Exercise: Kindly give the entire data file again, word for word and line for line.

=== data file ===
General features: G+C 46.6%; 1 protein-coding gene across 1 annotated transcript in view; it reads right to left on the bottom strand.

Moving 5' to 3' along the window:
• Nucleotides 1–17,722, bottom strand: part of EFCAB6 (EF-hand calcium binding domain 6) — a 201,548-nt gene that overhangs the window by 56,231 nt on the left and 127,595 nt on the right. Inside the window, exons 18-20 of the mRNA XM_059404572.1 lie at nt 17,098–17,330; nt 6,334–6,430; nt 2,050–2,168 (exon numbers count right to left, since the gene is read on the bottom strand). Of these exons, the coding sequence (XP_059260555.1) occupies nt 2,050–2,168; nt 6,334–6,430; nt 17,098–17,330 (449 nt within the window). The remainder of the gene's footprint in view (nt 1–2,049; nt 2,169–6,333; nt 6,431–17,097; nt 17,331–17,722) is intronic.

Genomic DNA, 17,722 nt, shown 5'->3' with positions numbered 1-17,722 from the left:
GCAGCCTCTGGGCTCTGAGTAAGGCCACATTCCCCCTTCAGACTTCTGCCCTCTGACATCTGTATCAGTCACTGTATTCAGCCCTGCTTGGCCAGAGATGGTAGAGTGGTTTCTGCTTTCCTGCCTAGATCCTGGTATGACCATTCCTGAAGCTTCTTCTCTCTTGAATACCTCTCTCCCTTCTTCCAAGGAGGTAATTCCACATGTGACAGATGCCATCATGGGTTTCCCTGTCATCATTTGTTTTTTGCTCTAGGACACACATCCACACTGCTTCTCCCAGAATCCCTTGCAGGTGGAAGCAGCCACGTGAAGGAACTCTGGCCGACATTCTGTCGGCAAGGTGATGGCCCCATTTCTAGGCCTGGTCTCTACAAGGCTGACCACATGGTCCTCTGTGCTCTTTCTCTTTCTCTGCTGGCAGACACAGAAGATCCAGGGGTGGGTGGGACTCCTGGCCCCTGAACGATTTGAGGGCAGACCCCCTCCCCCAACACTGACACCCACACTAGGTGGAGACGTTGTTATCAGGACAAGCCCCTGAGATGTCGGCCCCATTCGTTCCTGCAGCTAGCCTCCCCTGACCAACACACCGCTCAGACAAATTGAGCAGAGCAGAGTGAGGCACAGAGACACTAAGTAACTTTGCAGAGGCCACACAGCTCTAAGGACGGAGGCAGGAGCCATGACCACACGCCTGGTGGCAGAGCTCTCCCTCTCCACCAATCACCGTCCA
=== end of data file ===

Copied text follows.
General features: G+C 46.6%; 1 protein-coding gene across 1 annotated transcript in view; it reads right to left on the bottom strand.

Moving 5' to 3' along the window:
• Nucleotides 1–17,722, bottom strand: part of EFCAB6 (EF-hand calcium binding domain 6) — a 201,548-nt gene that overhangs the window by 56,231 nt on the left and 127,595 nt on the right. Inside the window, exons 18-20 of the mRNA XM_059404572.1 lie at nt 17,098–17,330; nt 6,334–6,430; nt 2,050–2,168 (exon numbers count right to left, since the gene is read on the bottom strand). Of these exons, the coding sequence (XP_059260555.1) occupies nt 2,050–2,168; nt 6,334–6,430; nt 17,098–17,330 (449 nt within the window). The remainder of the gene's footprint in view (nt 1–2,049; nt 2,169–6,333; nt 6,431–17,097; nt 17,331–17,722) is intronic.

Genomic DNA, 17,722 nt, shown 5'->3' with positions numbered 1-17,722 from the left:
GCAGCCTCTGGGCTCTGAGTAAGGCCACATTCCCCCTTCAGACTTCTGCCCTCTGACATCTGTATCAGTCACTGTATTCAGCCCTGCTTGGCCAGAGATGGTAGAGTGGTTTCTGCTTTCCTGCCTAGATCCTGGTATGACCATTCCTGAAGCTTCTTCTCTCTTGAATACCTCTCTCCCTTCTTCCAAGGAGGTAATTCCACATGTGACAGATGCCATCATGGGTTTCCCTGTCATCATTTGTTTTTTGCTCTAGGACACACATCCACACTGCTTCTCCCAGAATCCCTTGCAGGTGGAAGCAGCCACGTGAAGGAACTCTGGCCGACATTCTGTCGGCAAGGTGATGGCCCCATTTCTAGGCCTGGTCTCTACAAGGCTGACCACATGGTCCTCTGTGCTCTTTCTCTTTCTCTGCTGGCAGACACAGAAGATCCAGGGGTGGGTGGGACTCCTGGCCCCTGAACGATTTGAGGGCAGACCCCCTCCCCCAACACTGACACCCACACTAGGTGGAGACGTTGTTATCAGGACAAGCCCCTGAGATGTCGGCCCCATTCGTTCCTGCAGCTAGCCTCCCCTGACCAACACACCGCTCAGACAAATTGAGCAGAGCAGAGTGAGGCACAGAGACACTAAGTAACTTTGCAGAGGCCACACAGCTCTAAGGACGGAGGCAGGAGCCATGACCACACGCCTGGTGGCAGAGCTCTCCCTCTCCACCAATCACCGTCCA